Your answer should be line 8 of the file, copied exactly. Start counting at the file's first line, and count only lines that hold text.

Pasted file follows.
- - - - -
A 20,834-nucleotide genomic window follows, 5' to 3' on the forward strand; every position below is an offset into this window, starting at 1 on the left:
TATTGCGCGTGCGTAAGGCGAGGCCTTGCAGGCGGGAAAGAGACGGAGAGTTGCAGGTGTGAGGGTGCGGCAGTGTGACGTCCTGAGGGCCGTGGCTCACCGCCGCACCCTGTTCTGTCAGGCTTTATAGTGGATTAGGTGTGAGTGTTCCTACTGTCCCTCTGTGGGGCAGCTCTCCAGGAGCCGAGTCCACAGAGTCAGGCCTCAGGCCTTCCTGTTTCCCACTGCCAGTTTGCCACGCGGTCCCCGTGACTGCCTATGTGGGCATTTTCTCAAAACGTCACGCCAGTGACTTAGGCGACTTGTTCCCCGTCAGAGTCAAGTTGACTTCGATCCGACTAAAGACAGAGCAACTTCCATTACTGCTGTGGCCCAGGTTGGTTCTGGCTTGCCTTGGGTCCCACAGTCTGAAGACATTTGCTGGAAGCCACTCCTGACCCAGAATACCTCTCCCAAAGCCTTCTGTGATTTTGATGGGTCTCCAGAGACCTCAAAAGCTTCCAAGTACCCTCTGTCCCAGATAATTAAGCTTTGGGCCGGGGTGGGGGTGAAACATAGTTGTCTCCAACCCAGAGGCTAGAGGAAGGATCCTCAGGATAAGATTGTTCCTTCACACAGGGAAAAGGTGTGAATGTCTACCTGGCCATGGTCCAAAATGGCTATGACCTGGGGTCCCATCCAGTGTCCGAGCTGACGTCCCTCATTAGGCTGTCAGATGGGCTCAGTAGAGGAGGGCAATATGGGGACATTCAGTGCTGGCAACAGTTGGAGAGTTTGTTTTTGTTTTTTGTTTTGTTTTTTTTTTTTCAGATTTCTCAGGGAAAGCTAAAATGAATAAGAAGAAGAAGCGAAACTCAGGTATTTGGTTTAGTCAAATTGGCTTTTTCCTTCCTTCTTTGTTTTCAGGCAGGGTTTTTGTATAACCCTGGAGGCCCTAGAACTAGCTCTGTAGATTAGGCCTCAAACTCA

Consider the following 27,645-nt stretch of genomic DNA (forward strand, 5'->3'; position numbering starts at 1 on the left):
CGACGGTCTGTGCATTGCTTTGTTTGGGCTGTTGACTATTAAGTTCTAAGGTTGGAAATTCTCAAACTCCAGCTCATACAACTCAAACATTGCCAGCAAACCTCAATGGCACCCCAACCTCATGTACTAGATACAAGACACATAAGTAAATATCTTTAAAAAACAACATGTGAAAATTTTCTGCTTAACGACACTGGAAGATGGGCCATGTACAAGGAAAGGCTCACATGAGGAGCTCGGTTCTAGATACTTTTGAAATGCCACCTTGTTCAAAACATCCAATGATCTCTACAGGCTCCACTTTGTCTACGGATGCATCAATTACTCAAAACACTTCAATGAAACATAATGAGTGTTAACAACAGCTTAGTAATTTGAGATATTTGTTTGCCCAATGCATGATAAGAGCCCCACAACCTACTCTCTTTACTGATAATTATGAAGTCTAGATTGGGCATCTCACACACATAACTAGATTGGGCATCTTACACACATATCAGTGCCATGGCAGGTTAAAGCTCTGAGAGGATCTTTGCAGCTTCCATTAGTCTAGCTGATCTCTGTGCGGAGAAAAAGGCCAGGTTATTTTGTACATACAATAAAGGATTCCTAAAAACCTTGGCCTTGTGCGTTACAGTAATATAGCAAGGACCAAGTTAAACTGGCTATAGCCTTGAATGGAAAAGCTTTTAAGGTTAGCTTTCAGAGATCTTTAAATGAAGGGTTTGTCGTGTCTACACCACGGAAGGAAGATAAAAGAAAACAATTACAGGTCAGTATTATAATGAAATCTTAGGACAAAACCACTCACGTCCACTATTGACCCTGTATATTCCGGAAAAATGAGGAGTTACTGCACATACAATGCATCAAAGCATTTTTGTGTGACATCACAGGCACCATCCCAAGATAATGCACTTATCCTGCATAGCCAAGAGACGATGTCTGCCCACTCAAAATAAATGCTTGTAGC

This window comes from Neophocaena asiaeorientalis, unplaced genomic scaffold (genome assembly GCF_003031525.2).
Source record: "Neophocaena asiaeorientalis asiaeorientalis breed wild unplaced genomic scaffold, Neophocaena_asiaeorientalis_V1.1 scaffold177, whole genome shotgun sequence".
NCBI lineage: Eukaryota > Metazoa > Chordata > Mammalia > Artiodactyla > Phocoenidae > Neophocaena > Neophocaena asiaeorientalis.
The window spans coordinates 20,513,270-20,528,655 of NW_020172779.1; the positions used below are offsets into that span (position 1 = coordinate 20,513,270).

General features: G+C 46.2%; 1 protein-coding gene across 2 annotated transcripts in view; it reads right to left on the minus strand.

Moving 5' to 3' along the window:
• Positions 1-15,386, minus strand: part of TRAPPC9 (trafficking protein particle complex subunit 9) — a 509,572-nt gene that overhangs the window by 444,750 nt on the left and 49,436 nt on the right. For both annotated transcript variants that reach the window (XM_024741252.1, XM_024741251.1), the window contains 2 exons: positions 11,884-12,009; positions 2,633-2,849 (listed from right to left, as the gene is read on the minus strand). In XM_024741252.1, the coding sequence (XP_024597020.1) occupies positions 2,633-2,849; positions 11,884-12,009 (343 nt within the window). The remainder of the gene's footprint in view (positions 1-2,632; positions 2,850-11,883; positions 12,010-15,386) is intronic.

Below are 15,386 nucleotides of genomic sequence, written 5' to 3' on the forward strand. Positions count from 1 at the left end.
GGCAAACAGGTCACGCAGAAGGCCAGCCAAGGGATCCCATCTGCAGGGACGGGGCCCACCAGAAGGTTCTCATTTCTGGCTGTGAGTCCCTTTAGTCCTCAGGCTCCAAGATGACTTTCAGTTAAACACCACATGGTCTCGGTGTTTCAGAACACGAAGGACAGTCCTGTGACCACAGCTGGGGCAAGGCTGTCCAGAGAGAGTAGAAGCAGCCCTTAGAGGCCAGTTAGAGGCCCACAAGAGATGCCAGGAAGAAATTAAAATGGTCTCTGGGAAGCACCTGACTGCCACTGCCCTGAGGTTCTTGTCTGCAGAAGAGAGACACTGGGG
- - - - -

The window spans coordinates 20,513,270-20,528,655 of NW_020172779.1; the positions used below are offsets into that span (position 1 = coordinate 20,513,270).